Women working in the textile sector in Asia accuse employers of “breaking down trade unions”


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Bangkok (AFP)

Padma has been producing apparel for large western brands for ten years. But after her demobilization, she accuses the manager of the factory where she was working, of using the Covid-19 crisis to get rid of her and “break” her union.

A workers’ defense organization says thousands of female union workers have been expelled from production workshops in Asia since the start of the epidemic, calling on Zara, H&M and other Western companies to intervene.

Padma heads every morning to the workshop “Euro Clothing Company 2” in the heart of Karnataka state in southern India. She sits in front of sewing machine lines that have been stalled since June, and remains silent for hours, protesting her demobilization.

In total, 1,200 workers were laid off, 900 of whom were union members.

The worker assigned to check the final shape of the jackets, shirts and pants before sending them to her stores of the Swedish group “H&M”, said that she “was stranded here for years for $ 4.6 per day.”

The group operating it “Gokaldas” more than twenty factories. But the factory where she was working was the only one that most of her workers were affiliated with.

Padma said “Gokaldas” had “wanted to shut down this unit for a long time and used the Corona virus as an excuse.”

Gautam Modi, Secretary-General of the “New Trade Union Initiative” (New Trade Union Innovation), the union that includes hundreds of workers’ organizations in India, confirmed that the employer “broke the union under the pretext of the epidemic.”

In response to a call from France, “Gokaldas” did not make any comment.

As for H&M, it confirmed the closure of the unit, noting that it was “in close contact with the unions (…) and with the group provided to help them settle the conflict peacefully.”

The “New Syndication Initiative” indicated that the giant Swedish group obtained its products from four other factories affiliated with “Gokaldas”.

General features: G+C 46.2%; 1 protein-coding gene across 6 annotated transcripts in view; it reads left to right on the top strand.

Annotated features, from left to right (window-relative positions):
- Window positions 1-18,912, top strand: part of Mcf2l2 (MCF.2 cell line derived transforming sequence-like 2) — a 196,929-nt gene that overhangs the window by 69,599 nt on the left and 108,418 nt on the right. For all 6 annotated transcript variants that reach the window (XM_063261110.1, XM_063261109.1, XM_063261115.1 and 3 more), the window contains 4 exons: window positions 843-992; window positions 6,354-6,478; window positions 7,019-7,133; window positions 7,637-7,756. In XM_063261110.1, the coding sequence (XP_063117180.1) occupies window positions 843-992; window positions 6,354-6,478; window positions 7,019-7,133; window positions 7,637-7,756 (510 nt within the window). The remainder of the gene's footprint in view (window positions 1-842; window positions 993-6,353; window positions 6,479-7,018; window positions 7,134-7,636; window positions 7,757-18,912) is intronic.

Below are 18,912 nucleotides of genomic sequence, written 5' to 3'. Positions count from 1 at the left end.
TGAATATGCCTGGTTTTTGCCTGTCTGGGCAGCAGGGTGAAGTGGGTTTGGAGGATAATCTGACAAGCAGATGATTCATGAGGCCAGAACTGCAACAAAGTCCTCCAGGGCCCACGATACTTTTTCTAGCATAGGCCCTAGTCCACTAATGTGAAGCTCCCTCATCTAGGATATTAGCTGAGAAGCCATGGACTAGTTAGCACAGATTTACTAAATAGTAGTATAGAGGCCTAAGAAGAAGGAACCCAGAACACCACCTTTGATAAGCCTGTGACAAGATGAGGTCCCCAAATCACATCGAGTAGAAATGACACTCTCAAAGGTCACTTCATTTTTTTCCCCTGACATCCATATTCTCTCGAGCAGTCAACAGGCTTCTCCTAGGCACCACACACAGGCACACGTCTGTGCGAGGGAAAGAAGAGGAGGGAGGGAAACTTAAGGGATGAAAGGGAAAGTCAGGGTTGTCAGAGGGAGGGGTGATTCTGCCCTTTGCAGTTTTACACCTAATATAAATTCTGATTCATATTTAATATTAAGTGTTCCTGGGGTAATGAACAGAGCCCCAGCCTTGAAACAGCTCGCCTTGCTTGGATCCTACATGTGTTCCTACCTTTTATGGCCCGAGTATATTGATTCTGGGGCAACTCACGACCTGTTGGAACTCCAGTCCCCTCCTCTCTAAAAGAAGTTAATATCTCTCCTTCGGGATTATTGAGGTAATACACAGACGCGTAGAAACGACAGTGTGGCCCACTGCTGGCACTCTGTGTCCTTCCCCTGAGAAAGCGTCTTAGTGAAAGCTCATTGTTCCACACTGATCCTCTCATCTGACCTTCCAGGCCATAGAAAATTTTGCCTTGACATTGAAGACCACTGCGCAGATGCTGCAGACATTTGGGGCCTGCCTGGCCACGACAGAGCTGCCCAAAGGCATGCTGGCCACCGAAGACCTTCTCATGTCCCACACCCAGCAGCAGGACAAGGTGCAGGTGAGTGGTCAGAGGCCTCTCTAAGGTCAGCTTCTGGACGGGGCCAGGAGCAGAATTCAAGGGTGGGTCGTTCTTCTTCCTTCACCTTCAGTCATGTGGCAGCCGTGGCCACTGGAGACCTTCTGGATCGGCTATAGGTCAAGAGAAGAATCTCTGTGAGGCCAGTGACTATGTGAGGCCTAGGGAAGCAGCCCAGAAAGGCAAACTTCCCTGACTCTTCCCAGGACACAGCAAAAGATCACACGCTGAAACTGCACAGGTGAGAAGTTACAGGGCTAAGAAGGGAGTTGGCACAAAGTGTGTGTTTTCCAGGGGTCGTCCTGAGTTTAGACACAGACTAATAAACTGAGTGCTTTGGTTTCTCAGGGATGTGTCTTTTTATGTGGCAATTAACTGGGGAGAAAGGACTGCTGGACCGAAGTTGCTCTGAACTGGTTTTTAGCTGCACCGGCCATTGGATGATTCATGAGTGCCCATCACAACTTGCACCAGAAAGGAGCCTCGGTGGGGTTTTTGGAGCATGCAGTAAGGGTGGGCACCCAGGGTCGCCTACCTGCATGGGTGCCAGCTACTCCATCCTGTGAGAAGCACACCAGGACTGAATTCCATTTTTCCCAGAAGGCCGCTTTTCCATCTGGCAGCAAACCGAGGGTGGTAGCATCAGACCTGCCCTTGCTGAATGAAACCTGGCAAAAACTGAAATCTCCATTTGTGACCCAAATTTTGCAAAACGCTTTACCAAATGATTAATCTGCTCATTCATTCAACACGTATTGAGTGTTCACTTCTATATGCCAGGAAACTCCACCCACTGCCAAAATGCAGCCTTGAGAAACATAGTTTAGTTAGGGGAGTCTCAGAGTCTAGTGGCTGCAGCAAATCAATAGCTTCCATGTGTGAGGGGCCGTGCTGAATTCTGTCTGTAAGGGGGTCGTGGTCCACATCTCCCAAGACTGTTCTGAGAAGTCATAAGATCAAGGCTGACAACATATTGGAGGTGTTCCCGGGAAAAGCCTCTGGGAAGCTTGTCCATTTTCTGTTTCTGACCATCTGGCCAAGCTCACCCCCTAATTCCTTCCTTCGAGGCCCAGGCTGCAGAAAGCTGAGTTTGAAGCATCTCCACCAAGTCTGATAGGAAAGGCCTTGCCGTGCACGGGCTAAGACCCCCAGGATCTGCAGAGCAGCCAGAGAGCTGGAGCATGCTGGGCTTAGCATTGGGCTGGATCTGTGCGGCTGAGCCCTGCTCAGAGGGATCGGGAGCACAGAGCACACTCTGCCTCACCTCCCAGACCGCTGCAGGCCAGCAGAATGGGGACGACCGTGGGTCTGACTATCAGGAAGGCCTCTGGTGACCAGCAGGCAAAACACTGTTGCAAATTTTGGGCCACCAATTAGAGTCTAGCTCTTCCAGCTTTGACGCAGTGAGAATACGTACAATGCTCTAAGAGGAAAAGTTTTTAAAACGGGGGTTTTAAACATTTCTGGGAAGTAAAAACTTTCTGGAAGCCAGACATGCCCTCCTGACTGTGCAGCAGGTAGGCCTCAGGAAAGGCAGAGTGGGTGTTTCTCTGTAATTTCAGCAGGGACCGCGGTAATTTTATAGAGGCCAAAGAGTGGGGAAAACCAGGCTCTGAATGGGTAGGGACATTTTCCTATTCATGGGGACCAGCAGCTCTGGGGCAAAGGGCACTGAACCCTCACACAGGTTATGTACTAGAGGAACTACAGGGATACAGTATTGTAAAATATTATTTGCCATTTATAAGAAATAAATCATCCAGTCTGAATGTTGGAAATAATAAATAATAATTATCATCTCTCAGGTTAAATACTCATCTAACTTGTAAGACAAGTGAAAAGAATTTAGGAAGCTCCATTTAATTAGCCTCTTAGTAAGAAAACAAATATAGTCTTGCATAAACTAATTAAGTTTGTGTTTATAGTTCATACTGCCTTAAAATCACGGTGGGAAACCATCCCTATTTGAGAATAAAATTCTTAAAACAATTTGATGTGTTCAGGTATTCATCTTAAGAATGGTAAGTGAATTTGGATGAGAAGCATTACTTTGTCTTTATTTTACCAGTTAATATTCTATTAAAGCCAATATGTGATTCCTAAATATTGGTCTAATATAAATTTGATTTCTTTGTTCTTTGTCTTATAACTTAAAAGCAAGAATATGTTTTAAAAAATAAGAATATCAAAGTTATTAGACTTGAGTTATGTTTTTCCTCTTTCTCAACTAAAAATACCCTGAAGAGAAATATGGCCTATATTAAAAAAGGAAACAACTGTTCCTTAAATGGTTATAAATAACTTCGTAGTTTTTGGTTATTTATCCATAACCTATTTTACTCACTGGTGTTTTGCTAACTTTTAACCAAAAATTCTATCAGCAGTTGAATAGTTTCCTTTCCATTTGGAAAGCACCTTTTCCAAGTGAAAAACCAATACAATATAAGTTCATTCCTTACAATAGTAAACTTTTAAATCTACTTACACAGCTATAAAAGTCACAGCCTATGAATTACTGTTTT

Billions evaporated.

The health crisis has rocked the global economy. Many western brands have canceled orders of billions of dollars or demanded discounts from their suppliers based in China, India, Burma, Bangladesh and Cambodia.

The result is that many textile workers, mostly women who came from rural areas, were expelled.

Orders began to witness a shy rebound, and Dhaka’s concerns were operating at just over fifty percent of its capacity. But workers registered with unions are still targeted by employers.

And in Bangladesh alone, the second global source of ready-to-wear, more than 100,000 workers lost their jobs and “more than half of them” were associated with trade union organizations, said Rafiul Islam Sujun, president of one of the unions specializing in this field, the Bangladesh Garments Federation (Bangladesh Garments And End) Shilbo Ceramics Federation).

The repression against them is a persistent problem in the textile sector in Asia. But, says Jimmy Davis of the Solidarity Center (Solidarity Center) for the defense of workers, he has been practicing “on a large scale” since the beginning of the epidemic.

In Burma, 298 unionized workers who were laid off from a factory near Rangoon sent a message to the founder of the Zara group, Omancio Ortega, the world’s sixth-largest wealth, estimated by Forbes at 55 billion euros.

They said in the letter, which obtained a copy of Agence France-Presse that “a man of this degree of wealth does not certainly need to use the global epidemic to break our unions,” begging for his intervention.

“Very conservative.”

But major brands protect themselves with codes of conduct developed under international pressure to regulate the policies of their suppliers.

“We expressly prohibit any discrimination against workers’ representatives,” a spokesman for the “Inditex” group which owns “Zara” told France Press.

As for the “Primark” group, which is one of the major companies in this field, it stressed that “the current epidemic did not change our commitment”, stressing “the right of all workers to join and form unions.”

Scott Nova, CEO of the Workers’ Rights Federation, stressed that these statements were “very conservative” by major brands in the face of their suppliers.

He believed that the only solution is to “cut off all cooperation if violations continue because most layoffs take place illegally.”

Laws to prevent union repression, he said, “exist in most countries, including Cambodia, Burma, and India, although unfortunately they are often not applied.”


Unions are facing harassment because of their positions. To oppose layoffs may actually lead to imprisonment.

On March 31, dozens of union-affiliated workers, including a six-month-old pregnant woman, were laid off from the Superl leather factory in Cambodia, which produces handbags for relationships including Michael Kors, Tori Porsche and Kate Spade.

Union actress Soi Serus protested her Facebook page on that, after only 48 hours she was charged with publishing false news and being arrested.

She spent 55 days in prison and was eventually released under pressure, but is still being followed.

In India, Padma continues to protest at its closed plant and dreams that its battle will become a “model” for thousands of workers in Karnataka, which believes in twenty percent of Indian textile production. Its goal is for “small hands” to continue its union struggle “without fear of reprisal.”


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